New Tools for Managing Your Battery Bank
In Part II of this three-part series, we learn that upgrading your DC electrical system will require an assessment—and the likely replacement—of its components. "Systems" from our March 2012 issue.
Managing Multiple Batteries
Even the smallest modern cruising boat is going to have at least two batteries as its DC power source; in fact, most sailboats will have more. So it’s worth taking a look at some of the components available to more effectively isolate and recharge multiple batteries or groups of batteries as well as to assist in ensuring that a proper regimen for recharging is available when and if you do decide to move up to a higher-output, externally regulated alternator system. Or perhaps you want to integrate into the mix an alternative energy source, such as a solar panel or a wind generator. Today’s solid-state technology offers us some excellent tools to do the job with greater precision.
Take the ProIsoCharge unit from ProMariner as an example. This device automatically provides dedicated isolation for your engine starting battery so it can’t go dead if you forget to switch to the dedicated house battery at anchor. The IsoCharge runs at zero-percent voltage drop, unlike traditional diode-type battery isolators, so there’s no loss of charging capability due to excessive voltage drop. Depending on the model, you can effectively service up to four separate battery banks.
L.E.D. lights on the ProNautic charger indicate a battery’s charging status.
The unit gets installed between the charging source and multiple battery banks. It’s activated via your boat’s ignition switch, and as soon as it’s powered up, it automatically monitors each of the battery banks connected to it. It begins with the start battery and charges it up to a 13.3-volt level, then moves on to subsequent batteries. Once all are brought up to 13.3 volts, all are brought back online and charged until they’re at 100-percent capacity, typically somewhere between 13.8 to just over 14 volts, depending on battery chemistry.
If a heavy load such as a bow thruster pulls down one bank below the others, the system automatically diverts charging power to that bank until it reaches parity. The device automatically prevents any back-feeding between banks. The IsoCharge can also be used as an effective charge-distribution center for solar panels or a wind generator. Sterling Power Products offers a device known as a battery-to-battery charger that works in a similar way.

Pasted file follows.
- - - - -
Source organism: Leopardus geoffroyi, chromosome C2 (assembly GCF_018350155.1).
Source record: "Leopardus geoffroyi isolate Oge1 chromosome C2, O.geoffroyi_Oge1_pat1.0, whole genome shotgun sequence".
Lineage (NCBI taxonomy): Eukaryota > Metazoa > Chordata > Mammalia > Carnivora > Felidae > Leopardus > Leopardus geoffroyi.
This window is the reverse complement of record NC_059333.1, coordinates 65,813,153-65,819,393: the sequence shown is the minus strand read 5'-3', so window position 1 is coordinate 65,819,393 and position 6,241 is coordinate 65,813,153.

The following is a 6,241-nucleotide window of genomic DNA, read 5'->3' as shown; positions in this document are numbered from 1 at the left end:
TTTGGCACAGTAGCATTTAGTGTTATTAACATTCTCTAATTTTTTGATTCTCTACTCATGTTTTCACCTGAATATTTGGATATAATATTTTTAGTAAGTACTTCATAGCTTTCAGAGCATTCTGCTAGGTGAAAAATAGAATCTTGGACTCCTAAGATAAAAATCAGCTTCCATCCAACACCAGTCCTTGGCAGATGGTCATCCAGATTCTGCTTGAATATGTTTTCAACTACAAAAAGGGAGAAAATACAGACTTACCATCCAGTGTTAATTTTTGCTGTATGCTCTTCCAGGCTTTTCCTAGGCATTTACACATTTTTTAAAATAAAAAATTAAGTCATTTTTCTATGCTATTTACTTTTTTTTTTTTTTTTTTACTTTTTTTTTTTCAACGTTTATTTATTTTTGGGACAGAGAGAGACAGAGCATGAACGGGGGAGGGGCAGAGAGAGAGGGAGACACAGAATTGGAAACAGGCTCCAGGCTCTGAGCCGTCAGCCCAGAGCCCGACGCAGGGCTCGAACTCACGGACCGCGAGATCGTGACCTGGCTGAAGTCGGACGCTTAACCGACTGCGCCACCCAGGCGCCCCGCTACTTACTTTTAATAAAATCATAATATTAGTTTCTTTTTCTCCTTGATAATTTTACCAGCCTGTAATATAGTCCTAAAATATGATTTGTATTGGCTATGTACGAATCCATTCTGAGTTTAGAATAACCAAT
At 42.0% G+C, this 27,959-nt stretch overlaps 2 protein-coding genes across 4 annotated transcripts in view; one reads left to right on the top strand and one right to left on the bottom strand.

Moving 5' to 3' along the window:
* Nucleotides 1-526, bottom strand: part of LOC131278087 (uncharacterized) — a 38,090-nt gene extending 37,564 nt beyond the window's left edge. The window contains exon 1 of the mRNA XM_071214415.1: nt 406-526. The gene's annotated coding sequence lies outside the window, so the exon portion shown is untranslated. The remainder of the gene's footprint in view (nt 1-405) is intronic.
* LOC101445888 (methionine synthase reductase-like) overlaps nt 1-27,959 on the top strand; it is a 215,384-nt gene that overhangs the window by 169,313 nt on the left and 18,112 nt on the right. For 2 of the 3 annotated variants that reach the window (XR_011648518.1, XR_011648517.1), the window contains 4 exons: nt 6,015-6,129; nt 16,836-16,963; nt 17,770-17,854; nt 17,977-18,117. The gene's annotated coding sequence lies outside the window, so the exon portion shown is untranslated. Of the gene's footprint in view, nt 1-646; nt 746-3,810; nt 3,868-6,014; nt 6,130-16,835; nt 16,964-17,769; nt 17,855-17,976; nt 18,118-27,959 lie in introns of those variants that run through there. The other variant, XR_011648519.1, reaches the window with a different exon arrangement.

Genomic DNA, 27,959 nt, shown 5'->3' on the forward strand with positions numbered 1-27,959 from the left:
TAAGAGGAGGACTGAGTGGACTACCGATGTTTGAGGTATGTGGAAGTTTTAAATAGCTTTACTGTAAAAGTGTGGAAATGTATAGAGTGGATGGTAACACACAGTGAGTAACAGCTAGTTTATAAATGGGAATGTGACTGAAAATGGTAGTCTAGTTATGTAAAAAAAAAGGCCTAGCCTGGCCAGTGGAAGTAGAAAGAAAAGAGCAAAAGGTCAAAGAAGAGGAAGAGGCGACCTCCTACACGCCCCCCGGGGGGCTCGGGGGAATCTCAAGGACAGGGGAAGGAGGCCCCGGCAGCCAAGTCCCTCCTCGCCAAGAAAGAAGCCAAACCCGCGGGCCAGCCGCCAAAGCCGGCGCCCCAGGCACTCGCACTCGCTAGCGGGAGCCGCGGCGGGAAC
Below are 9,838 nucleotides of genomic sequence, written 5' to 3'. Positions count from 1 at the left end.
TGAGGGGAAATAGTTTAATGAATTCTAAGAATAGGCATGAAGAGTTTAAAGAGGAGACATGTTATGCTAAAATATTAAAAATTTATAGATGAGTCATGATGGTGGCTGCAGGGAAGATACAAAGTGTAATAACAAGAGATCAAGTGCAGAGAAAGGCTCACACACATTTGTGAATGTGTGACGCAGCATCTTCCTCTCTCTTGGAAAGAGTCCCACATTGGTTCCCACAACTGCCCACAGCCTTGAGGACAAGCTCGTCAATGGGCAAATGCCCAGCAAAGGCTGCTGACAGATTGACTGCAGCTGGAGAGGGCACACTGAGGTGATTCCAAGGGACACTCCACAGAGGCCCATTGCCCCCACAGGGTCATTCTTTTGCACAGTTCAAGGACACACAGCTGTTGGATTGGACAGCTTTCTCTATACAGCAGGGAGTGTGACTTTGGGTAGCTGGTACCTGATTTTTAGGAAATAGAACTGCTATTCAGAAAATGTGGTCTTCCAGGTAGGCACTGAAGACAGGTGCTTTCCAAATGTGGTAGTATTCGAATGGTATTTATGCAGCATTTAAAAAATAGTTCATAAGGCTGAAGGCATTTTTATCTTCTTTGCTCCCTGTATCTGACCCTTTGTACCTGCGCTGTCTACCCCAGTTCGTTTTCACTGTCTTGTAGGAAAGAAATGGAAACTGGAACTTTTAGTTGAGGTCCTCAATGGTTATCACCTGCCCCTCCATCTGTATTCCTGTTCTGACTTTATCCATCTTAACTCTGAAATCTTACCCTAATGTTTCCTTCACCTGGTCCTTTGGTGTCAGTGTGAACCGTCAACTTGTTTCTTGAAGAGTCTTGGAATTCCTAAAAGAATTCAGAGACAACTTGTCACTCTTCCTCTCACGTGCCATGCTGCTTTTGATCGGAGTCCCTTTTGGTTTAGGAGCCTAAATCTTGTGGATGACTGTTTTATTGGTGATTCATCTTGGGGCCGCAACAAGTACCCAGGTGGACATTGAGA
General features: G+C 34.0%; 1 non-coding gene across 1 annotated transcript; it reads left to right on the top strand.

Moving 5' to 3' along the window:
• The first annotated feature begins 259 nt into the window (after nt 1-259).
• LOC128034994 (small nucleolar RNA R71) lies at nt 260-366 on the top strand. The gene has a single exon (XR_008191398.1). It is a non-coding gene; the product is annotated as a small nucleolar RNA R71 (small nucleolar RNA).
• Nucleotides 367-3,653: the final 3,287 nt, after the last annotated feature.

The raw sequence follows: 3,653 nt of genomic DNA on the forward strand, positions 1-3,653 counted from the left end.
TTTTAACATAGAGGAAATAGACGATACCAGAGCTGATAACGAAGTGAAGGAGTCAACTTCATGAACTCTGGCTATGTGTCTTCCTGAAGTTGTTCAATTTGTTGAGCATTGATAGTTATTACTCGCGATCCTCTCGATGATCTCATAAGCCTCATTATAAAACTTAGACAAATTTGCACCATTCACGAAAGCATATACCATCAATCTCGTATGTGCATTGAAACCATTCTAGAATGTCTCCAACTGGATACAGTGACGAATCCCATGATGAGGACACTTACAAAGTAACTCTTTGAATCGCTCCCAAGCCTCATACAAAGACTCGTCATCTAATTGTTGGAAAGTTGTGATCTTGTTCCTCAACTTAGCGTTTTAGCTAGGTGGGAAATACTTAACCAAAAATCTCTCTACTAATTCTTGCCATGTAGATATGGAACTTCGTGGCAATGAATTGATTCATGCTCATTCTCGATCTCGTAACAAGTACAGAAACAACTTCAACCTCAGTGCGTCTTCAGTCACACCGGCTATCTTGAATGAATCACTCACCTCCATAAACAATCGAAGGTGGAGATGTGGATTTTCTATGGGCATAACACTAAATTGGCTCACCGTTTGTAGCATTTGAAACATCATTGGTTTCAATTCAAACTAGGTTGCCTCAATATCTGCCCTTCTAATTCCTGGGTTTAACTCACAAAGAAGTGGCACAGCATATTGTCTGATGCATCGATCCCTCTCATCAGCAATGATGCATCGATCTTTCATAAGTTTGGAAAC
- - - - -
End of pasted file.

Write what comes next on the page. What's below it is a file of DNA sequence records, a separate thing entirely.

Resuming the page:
Sterling Power Products’ Pro-Digital voltage regulator is billed by the company as the “most powerful and advanced alternator regulator currently available in the world.” I’m reasonably certain that there are folks at Balmar and Ample Power that would want to argue that point.
Sterling Power Products’ powerful, versatile Pro-Digital voltage regulator can be programmed to service both 12- volt and 24-volt battery banks.
Regardless, relying on the constant-rate integral voltage regulator that came with your engine will earn you a charge of gross negligence against your new high-tech batteries. To maximize your battery return on investment, you need a programmable voltage regulator and will want to set up temperature monitoring at least at the batteries and, if you’re using a high-output unit, preferably at both the batteries and the alternator. The Pro-Digital regulator offers output settings for a range of batteries: conventional flooded-cell batteries, on which you have cell access for topping up depleted electrolyte; sealed flooded and certain A.G.M. batteries; and some gel-cell models. There’s also an additional setting for other gel or A.G.M. batteries, depending upon the battery manufacturer’s specific voltage requirements. It also has inputs for temperature sensors. The software within the regulator automatically calculates the battery-bank size, charge state, and alternator output, and it sets the microprocessor to adjust appropriate charge phase-time durations.